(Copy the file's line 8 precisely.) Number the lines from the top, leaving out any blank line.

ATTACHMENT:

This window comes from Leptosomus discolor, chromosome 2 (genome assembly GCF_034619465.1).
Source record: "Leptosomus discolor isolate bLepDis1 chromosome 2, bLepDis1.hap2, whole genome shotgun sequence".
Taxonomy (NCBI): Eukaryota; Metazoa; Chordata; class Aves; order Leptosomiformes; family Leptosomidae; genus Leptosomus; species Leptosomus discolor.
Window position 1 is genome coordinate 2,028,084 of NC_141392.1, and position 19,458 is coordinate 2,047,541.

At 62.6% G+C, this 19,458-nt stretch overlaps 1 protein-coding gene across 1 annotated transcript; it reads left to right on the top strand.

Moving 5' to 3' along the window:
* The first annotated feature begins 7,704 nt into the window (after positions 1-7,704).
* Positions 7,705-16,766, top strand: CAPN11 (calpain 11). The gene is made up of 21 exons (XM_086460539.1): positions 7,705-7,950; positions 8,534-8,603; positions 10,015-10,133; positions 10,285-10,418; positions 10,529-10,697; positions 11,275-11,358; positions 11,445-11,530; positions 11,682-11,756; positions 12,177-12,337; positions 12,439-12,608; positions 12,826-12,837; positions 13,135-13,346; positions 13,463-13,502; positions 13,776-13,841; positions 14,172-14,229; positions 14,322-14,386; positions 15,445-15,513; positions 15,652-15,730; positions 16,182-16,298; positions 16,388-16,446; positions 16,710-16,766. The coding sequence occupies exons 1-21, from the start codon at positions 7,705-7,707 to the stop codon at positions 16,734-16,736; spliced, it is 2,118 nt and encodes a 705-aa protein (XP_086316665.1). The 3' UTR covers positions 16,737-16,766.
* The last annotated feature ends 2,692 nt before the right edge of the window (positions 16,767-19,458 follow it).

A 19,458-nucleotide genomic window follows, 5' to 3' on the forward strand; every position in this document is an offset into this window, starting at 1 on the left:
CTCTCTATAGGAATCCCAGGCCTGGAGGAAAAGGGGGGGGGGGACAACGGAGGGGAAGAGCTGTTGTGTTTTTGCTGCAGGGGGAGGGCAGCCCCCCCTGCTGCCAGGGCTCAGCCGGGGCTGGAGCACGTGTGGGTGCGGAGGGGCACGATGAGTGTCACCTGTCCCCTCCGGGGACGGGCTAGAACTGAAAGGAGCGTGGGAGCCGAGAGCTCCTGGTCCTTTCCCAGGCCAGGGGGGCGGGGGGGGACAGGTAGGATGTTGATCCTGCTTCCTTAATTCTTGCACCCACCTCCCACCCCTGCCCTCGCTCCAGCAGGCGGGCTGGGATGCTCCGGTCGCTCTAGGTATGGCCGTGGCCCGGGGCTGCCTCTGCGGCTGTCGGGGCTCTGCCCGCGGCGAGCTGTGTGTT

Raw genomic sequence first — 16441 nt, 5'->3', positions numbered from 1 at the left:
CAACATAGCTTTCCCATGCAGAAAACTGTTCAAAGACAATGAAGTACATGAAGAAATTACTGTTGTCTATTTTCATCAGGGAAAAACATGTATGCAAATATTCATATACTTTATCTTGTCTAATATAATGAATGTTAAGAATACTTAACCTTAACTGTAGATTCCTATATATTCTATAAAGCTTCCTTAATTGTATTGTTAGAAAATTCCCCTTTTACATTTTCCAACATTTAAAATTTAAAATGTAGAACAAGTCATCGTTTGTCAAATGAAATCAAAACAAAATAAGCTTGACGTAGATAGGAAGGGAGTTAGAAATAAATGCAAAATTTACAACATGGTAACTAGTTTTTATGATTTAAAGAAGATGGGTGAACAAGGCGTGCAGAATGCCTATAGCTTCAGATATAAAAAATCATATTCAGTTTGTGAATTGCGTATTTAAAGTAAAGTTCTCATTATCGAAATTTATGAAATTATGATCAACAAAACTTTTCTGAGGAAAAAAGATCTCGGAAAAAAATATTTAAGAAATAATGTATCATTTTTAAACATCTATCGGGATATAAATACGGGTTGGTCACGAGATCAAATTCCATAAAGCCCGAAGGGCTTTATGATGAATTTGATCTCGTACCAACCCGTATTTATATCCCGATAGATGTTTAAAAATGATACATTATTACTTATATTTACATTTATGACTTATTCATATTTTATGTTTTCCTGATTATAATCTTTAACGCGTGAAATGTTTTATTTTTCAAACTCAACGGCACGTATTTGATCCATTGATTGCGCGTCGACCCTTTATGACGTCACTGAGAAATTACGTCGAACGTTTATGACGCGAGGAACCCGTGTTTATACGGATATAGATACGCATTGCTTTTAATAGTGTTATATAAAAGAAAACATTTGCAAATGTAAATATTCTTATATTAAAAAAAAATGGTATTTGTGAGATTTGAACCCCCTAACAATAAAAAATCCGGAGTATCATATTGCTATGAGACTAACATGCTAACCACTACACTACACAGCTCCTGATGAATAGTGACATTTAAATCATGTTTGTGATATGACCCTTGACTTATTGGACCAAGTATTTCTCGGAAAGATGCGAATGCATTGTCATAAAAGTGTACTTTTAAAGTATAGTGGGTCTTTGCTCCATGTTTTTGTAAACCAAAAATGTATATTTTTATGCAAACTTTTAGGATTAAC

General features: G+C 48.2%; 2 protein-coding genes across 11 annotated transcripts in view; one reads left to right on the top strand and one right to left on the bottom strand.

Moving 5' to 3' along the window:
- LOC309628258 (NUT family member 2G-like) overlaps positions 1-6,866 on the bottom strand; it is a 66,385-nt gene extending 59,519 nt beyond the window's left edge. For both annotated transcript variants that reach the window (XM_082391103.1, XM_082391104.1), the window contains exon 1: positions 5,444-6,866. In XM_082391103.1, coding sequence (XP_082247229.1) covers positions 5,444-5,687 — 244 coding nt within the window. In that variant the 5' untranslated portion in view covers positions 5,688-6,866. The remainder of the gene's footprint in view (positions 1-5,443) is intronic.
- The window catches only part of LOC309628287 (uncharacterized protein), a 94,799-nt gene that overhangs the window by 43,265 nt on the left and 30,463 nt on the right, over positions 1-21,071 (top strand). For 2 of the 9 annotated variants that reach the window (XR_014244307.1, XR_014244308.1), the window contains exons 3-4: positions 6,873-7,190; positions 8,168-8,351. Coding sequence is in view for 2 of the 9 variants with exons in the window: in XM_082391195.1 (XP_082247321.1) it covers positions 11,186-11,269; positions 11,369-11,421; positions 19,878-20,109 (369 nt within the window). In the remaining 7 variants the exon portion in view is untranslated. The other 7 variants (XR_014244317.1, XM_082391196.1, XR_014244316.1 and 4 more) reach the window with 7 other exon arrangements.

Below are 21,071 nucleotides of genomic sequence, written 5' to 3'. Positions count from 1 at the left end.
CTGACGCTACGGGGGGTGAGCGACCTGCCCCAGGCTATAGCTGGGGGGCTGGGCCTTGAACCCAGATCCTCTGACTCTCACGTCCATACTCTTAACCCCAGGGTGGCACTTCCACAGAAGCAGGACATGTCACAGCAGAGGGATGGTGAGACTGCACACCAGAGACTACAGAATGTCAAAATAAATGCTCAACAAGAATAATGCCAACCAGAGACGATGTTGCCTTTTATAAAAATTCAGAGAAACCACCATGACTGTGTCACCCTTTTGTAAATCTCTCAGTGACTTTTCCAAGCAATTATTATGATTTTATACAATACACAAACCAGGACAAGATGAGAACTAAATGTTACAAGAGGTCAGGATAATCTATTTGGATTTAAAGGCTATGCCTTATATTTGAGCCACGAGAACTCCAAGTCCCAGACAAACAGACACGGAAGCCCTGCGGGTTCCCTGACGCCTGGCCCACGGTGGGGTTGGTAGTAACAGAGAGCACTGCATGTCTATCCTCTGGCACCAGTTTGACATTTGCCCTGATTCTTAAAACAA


* Positions 7,705-16,766, top strand: CAPN11 (calpain 11). The gene is made up of 21 exons (XM_086460539.1): positions 7,705-7,950; positions 8,534-8,603; positions 10,015-10,133; positions 10,285-10,418; positions 10,529-10,697; positions 11,275-11,358; positions 11,445-11,530; positions 11,682-11,756; positions 12,177-12,337; positions 12,439-12,608; positions 12,826-12,837; positions 13,135-13,346; positions 13,463-13,502; positions 13,776-13,841; positions 14,172-14,229; positions 14,322-14,386; positions 15,445-15,513; positions 15,652-15,730; positions 16,182-16,298; positions 16,388-16,446; positions 16,710-16,766. The coding sequence occupies exons 1-21, from the start codon at positions 7,705-7,707 to the stop codon at positions 16,734-16,736; spliced, it is 2,118 nt and encodes a 705-aa protein (XP_086316665.1). The 3' UTR covers positions 16,737-16,766.